These are only a few anecdotes that have enriched my time at Schwarzman College. The multifaceted nature of the program means that my quest to understand China is not only restricted to the confines of the college. Beyond meeting news-making personalities, we have had the opportunity to network with students in the wider Tsinghua University community and beyond. During my first few weeks in China, I befriended the staff at the reception desk who were kind enough to invite me to their homes to make dumplings. Though we came from diverse cultures and backgrounds, we were able to bond over the experience and have numerous conversations on just about any number of issues. In Suzhou, during Deep Dive (Deep Dive is another component of the program which entails traveling to different parts of China to learn about local industries driving its massive economic transformation) I went for a midnight walk with a Chinese Scholar and sat in a tea house where musicians dressed in full traditional Chinese garments sang Suzhou folklore songs passed down from generation-to-generation over centuries. Suzhou, a city in China’s Jiangsu province, is one of the oldest continuously inhabited cities in the world. Because of its systems of canals and waterways, it is often described as “the Venice of the East.” Ironically, though, Suzhou is a much older city than Venice. As one friend remarked, perhaps it’d be more apt to call Venice “the Suzhou of the West.”

One thing that struck me about China is how little of the country’s cultural heritage has been preserved. In Beijing, a first-time visitor would be hard-pressed to find any pagodas or houses built in traditional Chinese architectural style. In Suzhou, however, the old city, a UNESCO World Heritage site, has been preserved. The new city, which has two Special Economic Zones, is built just adjacent to the old one. It is an ambitious project where one of the two SEZs is a joint venture between China and Singapore. The Suzhou Industrial Park is a poster child for the coming of age of China’s economy. The view I had of China when I was a child as a country manufacturing cheap goods was quickly challenged when we toured a few high-end manufacturing companies. In my chemistry high school class in Cameroon, I learned about mass-spectrometry but had never before seen a spectrometer. I had to use my imagination to understand the practicality behind the science I was being taught. In China, we visited a cutting-edge facility that manufactured advanced scientific precision instruments used to detect contaminants in food and measure air pollution where I saw spectrometers for the first time. We visited an entrepreneurial hub where “returnees,” Chinese citizens who had worked abroad and gained years of expertise but decided to return home, were starting new companies that promise to be the Apples and Eli Lillys of the future. If the future is indeed in Asia, and this was the view widely shared by the budding entrepreneurs we met, then surely it’s not an unreasonable bet that African nations have begun to pay as much attention to China as they have to Washington and Brussels for decades since decolonization.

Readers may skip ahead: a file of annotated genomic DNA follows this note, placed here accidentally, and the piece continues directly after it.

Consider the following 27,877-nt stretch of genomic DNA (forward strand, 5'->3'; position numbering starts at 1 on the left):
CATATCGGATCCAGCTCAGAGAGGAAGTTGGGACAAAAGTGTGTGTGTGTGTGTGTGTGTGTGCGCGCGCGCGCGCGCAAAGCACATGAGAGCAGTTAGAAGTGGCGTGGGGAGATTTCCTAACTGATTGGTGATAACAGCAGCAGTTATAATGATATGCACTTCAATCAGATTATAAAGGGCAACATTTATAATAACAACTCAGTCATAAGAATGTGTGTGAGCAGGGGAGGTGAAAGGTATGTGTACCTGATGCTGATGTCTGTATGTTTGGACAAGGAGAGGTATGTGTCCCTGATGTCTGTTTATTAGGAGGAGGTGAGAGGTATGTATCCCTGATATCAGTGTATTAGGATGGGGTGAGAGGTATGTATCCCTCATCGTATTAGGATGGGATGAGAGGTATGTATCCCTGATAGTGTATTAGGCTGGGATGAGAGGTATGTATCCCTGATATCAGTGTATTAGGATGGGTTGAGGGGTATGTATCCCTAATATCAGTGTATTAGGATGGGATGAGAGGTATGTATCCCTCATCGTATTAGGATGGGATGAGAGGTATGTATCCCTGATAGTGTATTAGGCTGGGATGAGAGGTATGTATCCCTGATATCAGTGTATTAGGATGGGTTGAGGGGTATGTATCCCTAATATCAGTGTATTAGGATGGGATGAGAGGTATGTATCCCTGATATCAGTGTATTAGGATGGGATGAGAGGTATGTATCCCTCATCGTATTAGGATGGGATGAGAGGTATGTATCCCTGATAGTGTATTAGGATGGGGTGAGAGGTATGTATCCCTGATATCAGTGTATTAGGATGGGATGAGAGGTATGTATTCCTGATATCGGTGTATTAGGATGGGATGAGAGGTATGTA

After living in China for 6 months and getting exposure to the country through engaging conversations with new friends; listening to several speeches by Chinese politicians, business leaders, and policymakers; after interactions with shop owners, bartenders,  taxi drivers (despite the severe language barrier), my knowledge about the country is still found wanting. Perhaps not unsurprising for a country this size. Even at the end of my time as a scholar six months from now, I would’ve learned barely enough to make sense of this giant country that seems to be in a state of perpetual flux. In fact, I would have yet more questions than answers. That notwithstanding, the Schwarzman Scholars program has provided unparalleled opportunities that have enabled me to weave a richer and much broader tapestry of my understanding of China. Understanding China, in and of itself, is not the end. Beyond my time as a Schwarzman Scholar, as a beneficiary of the program, the end is ultimately to help act as an intermediary between China and the rest of the world, especially for those who, like me, have more questions than answers about the country and wonder how its new status as a superpower will shape humankind’s collective future.